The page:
Many things surprise me about Bixi, to be totally honest.
I love the concept, and I’ve been watching all the baby steps of bringing Bixi to Ottawa for a couple of years now. My friends have been getting used to the fact that when we’re downtown, I literally do wave at the Bixi stations, enthusiastically. (Yes. I wave at the bikes. Don’t judge.) I point them out to my friends when people ride by on the distinctive, leggy, solid, red-and-white creatures. Look, I tell them, those are Bixi bikes! I climbed on one – just to feel what it sits like – as it stood in the rack the other day. They’re tall. Stately. If my bike, Mike, is a quarter horse, these things are Tennessee Walkers.
But there really are things that surprise me about Bixi. The mere fact of its existence kind of surprises. As someone who has a bike, I keep thinking, well, if you wanted a bike, wouldn’t you just go get hold of one? As I’ve said before on my blog, bikes are a bit like cats: you could go out and buy one, yeah, you could do that, but a large number of the people I know inherited their cats, or took them in when someone moved, or found them wandering around lost, or knew someone who had kittens and really needed to find homes for them. (Or maybe it’s just me: that’s certainly a parallel of how I got Mike and started cycling.)
So it took a while for me to get my head around a program that lets you borrow a bike to get across town, because I’ve already got one, and because I’m usually going further than just across the downtown core, and because bikes are cheap and plentiful. I know, I know. Bixi is for those who don’t normally ride. Or those who would, but live out of town and don’t have their bikes with them. It’s certainly faster and more convenient than the bus, for short trips around the downtown core at least: you still wouldn’t take a Bixi to get, say, to Britannia Beach from downtown. But I guess I didn’t expect non-riders to embrace it quite as much as they have.
But they clearly have. I was surprised on Race Weekend, while stopped at Colonel By to try and cross the stream of marathoners, to see another little flock of Bixis rolling over Pretoria Bridge- three or four of them. It was a chilly, damp, grey Sunday morning. It was raining, for Pete’s sake. And this group of people were out on Bixis.
I also, not that surprisingly, watch people riding along the sidewalk on them. Riding down the pedestrian zone of Sparks Street right past the ‘walk your bike’ signs. And all of that. But really, I just shake my head and remember that they might not be accustomed to riding, in which case I might actually prefer to have them on the sidewalk than on the street and spooked. We want this to be pleasant for people, right? Plus, having a bunch of people wobbling around on Bixis is a bit like Bike to Work Week – a good cause, for which you pay with a lot of novice/occasional riders out on the streets.And every novice rider is a potential future bike commuter.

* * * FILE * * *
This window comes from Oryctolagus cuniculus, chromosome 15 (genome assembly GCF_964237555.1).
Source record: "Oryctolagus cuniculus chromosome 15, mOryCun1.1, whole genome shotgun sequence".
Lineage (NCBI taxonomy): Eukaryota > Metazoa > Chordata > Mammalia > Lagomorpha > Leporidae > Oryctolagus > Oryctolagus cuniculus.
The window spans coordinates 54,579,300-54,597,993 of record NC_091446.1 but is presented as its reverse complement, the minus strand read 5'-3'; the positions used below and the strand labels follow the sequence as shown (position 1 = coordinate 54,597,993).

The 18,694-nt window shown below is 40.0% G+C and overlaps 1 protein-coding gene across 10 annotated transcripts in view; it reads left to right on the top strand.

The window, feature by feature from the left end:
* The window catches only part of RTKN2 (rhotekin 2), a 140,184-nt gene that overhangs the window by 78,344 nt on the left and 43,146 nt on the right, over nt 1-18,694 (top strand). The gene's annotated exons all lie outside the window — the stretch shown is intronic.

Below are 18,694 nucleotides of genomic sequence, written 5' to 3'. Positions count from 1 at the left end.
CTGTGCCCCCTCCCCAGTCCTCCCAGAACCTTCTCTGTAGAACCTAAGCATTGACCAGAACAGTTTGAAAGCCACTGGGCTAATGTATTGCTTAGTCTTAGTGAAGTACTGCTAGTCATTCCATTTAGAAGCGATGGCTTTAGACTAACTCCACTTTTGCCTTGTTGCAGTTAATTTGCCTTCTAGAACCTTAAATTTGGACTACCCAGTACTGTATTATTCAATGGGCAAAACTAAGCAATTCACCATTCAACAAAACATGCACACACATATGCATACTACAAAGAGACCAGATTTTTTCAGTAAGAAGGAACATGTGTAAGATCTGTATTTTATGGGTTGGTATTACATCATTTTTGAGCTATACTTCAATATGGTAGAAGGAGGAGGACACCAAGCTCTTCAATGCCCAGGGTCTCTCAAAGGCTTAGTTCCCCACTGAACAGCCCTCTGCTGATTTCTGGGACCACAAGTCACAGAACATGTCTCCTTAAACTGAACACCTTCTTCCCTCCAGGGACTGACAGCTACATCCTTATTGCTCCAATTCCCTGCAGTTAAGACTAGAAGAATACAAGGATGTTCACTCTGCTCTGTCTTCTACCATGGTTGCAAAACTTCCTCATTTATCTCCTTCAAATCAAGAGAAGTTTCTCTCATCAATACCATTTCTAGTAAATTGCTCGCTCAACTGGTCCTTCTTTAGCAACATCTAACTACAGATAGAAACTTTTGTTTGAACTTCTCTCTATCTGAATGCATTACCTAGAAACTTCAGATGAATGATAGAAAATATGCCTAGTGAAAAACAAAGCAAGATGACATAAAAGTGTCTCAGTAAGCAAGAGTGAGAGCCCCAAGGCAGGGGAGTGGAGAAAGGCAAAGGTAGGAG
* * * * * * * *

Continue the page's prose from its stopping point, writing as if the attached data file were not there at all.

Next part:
Other things that surprise me about Bixi: the activity at the stations. I saw, yesterday, a fascinating animation showing usage at the stations over time. I was amazed at how much use the bikes are getting, and at where the heavy-use stations are. (The two stations in the Market, in particular, which ran out of bikes a couple of times during the span of the animation.) Watching the animation was like getting a little insight into the rhythm of the city: where people are, and where they move to, through the day.
Which then gets me to the other really surprising thing about Bixi. Today, someone posted a picture on Twitter of a truck loading up bikes from one station in Toronto to balance out the bikes at another, and I realized the scale of the infrastructure Bixi must have to have. Somehow I thought most of the obstacles to running something like Bixi would be initial materials – the bikes, the racks, the computerized locks and booking system – and then it would be a matter of someone, or a few someones, maintaining the memberships, tracking credit card transactions, and following up on damage or loss of bikes, that kind of thing. I hadn’t thought that they would also need someone to track usage in real time in order to move bikes around. But because you don’t have to return the bikes to the same station, well, of course they run into ebb and flow of numbers, and have to shuffle bikes around town. Constantly. Amazing. I don’t know if they have trucks like that in operation here in Ottawa, but judging from that animation, if they don’t, they’ll soon need to.
At least, I can hope. I wouldn’t mind having more stations to wave at as I go by.
photo by Brian Pirie